IDEAS home Printed from https://ideas.repec.org/a/eee/ecolet/v116y2012i3p363-366.html
   My bibliography  Save this article

Shirking and “choking” under incentive-based pressure: A behavioral economic theory of performance production

Author

Listed:
  • Sanders, Shane
  • Walia, Bhavneet

Abstract

Significant empirical evidence exists within psychology and economics that greater incentives under pressure can lead to lower performance outcomes. However, standard economic theory does not account for this possibility. Efficiency wage models, for example, conclude a positive relationship between wage incentives and productivity. While efficiency wage models are shown to describe productivity behavior in numerous settings, said models do not describe labor markets featuring (counterproductive) performance pressure. We put forth a theoretical model of performance production in which performance incentives induce productive effects and counterproductive effects. The model treats explicit monitoring and distraction as distinct, counterproductive processes within a cohesive theory of performance production. In settings featuring performance pressure, we find that higher levels of performance-contingent compensation may decrease not only labor output (i.e., likelihood of task success) but also labor input (i.e., effort) if counterproductive processes decrease the marginal effectiveness of effort sufficiently. The latter finding challenges a common view that performance decrements under pressure occur despite greater effort levels.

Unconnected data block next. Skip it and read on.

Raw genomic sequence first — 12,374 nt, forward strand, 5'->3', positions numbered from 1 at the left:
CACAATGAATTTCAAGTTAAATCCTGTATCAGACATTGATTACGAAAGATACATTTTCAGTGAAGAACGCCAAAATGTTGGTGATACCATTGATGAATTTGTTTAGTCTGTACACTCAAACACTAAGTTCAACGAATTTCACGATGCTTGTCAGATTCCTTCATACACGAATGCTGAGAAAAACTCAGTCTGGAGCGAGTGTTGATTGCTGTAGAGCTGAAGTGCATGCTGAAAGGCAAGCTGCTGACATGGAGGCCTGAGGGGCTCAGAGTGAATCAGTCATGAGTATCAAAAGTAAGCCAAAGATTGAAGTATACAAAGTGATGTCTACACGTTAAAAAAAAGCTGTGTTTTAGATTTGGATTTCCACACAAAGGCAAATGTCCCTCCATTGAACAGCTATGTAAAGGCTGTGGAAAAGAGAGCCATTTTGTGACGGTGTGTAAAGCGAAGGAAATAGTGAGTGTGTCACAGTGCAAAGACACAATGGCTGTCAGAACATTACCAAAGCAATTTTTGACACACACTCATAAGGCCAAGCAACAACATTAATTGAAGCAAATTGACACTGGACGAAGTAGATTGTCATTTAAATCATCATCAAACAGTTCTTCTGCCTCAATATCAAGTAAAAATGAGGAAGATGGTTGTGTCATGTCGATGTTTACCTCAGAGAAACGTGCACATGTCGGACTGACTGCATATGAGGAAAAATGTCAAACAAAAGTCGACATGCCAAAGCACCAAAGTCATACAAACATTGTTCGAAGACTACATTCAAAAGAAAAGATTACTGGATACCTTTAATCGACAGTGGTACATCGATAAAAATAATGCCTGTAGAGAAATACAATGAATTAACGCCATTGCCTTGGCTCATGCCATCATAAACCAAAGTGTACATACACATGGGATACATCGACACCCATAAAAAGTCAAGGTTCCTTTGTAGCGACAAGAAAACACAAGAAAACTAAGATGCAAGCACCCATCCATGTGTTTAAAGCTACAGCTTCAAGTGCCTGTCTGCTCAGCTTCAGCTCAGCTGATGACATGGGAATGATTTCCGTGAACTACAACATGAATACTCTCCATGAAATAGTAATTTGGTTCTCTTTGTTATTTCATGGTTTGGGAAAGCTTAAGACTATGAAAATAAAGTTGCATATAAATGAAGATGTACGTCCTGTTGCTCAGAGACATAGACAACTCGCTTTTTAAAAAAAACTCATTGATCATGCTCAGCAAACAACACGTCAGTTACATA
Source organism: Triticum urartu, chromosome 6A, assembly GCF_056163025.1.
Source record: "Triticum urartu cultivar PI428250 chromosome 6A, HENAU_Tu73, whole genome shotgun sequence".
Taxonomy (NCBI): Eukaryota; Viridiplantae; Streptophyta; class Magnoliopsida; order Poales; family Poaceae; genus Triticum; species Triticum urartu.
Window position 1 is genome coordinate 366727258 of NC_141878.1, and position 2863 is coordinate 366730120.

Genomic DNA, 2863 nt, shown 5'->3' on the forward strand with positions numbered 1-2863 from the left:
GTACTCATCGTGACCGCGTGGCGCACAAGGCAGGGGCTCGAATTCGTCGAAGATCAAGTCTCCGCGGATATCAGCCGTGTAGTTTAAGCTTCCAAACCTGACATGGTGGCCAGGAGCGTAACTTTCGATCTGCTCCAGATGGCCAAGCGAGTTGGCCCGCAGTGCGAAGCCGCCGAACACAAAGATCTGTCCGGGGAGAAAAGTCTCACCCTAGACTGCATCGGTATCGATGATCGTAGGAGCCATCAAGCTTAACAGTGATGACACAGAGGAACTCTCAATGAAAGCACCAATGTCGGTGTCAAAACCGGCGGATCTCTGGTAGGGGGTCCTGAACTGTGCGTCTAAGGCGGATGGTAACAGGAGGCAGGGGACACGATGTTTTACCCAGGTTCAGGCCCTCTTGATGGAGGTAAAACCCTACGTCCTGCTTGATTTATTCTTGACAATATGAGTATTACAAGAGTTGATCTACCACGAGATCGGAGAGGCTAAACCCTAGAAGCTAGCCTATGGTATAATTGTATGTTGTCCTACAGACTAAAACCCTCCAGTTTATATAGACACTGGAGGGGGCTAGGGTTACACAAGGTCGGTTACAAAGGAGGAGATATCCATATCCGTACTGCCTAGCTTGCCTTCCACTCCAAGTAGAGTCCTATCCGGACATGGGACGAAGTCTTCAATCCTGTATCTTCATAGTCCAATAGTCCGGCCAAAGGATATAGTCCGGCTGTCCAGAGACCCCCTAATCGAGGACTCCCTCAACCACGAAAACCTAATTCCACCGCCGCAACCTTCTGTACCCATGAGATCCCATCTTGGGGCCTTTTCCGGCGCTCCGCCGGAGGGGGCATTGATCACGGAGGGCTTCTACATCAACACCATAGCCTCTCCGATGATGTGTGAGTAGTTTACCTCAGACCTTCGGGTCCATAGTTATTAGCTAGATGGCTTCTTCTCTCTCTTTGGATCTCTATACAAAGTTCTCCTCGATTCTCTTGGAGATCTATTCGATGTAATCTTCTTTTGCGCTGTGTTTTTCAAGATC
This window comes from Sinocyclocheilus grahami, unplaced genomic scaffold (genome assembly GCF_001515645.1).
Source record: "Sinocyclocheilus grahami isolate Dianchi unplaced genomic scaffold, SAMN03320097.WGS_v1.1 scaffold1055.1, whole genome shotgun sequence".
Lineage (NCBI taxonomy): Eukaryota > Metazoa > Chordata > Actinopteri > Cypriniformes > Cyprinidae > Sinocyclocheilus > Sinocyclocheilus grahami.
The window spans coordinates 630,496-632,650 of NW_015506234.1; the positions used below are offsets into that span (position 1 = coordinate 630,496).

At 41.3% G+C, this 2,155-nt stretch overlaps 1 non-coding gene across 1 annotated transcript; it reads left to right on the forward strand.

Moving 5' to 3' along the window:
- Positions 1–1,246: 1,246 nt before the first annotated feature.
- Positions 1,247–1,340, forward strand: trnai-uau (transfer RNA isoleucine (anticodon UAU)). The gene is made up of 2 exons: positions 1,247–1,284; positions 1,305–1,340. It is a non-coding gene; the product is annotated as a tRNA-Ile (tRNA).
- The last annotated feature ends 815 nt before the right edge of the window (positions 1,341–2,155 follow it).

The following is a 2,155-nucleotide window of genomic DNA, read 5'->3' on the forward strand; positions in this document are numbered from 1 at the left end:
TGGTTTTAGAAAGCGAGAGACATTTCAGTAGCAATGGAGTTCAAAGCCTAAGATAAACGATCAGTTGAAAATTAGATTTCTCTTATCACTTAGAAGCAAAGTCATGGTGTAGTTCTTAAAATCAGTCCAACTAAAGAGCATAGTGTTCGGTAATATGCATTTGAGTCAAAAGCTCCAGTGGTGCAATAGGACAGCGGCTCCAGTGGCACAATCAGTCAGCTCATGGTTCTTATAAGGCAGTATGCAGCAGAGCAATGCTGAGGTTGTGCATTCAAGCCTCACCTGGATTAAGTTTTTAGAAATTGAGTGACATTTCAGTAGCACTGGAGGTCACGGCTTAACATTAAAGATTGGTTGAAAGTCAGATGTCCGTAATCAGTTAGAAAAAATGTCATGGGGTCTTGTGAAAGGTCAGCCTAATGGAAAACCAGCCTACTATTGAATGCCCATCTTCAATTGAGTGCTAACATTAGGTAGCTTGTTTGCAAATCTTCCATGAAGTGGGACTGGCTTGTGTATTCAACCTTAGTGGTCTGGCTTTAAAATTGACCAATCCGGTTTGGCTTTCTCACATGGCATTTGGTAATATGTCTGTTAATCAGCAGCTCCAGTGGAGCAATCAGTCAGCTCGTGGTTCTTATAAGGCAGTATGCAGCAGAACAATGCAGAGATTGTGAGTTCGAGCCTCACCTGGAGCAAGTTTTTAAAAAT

Suggested Citation

  • Sanders, Shane & Walia, Bhavneet, 2012. "Shirking and “choking” under incentive-based pressure: A behavioral economic theory of performance production," Economics Letters, Elsevier, vol. 116(3), pages 363-366.
  • Handle: RePEc:eee:ecolet:v:116:y:2012:i:3:p:363-366
    DOI: 10.1016/j.econlet.2012.03.030
    as

    Download full text from publisher

    File URL: http://www.sciencedirect.com/science/article/pii/S0165176512001267
    Download Restriction: Full text for ScienceDirect subscribers only

    As the access to this document is restricted, you may want to search for a different version of it.

    References listed on IDEAS

    as
    1. Yellen, Janet L, 1984. "Efficiency Wage Models of Unemployment," American Economic Review, American Economic Association, vol. 74(2), pages 200-205, May.
    2. Dohmen, Thomas J., 2008. "Do professionals choke under pressure?," Journal of Economic Behavior & Organization, Elsevier, vol. 65(3-4), pages 636-653, March.
    3. Dan Ariely & Uri Gneezy & George Loewenstein & Nina Mazar, 2009. "Large Stakes and Big Mistakes," Review of Economic Studies, Oxford University Press, vol. 76(2), pages 451-469.
    4. Akerlof, George A, 1984. "Gift Exchange and Efficiency-Wage Theory: Four Views," American Economic Review, American Economic Association, vol. 74(2), pages 79-83, May.
    5. Malcomson, James M, 1981. "Unemployment and the Efficiency Wage Hypothesis," Economic Journal, Royal Economic Society, vol. 91(364), pages 848-866, December.
    6. Lawrence F. Katz, 1986. "Efficiency Wage Theories: A Partial Evaluation," NBER Chapters,in: NBER Macroeconomics Annual 1986, Volume 1, pages 235-290 National Bureau of Economic Research, Inc.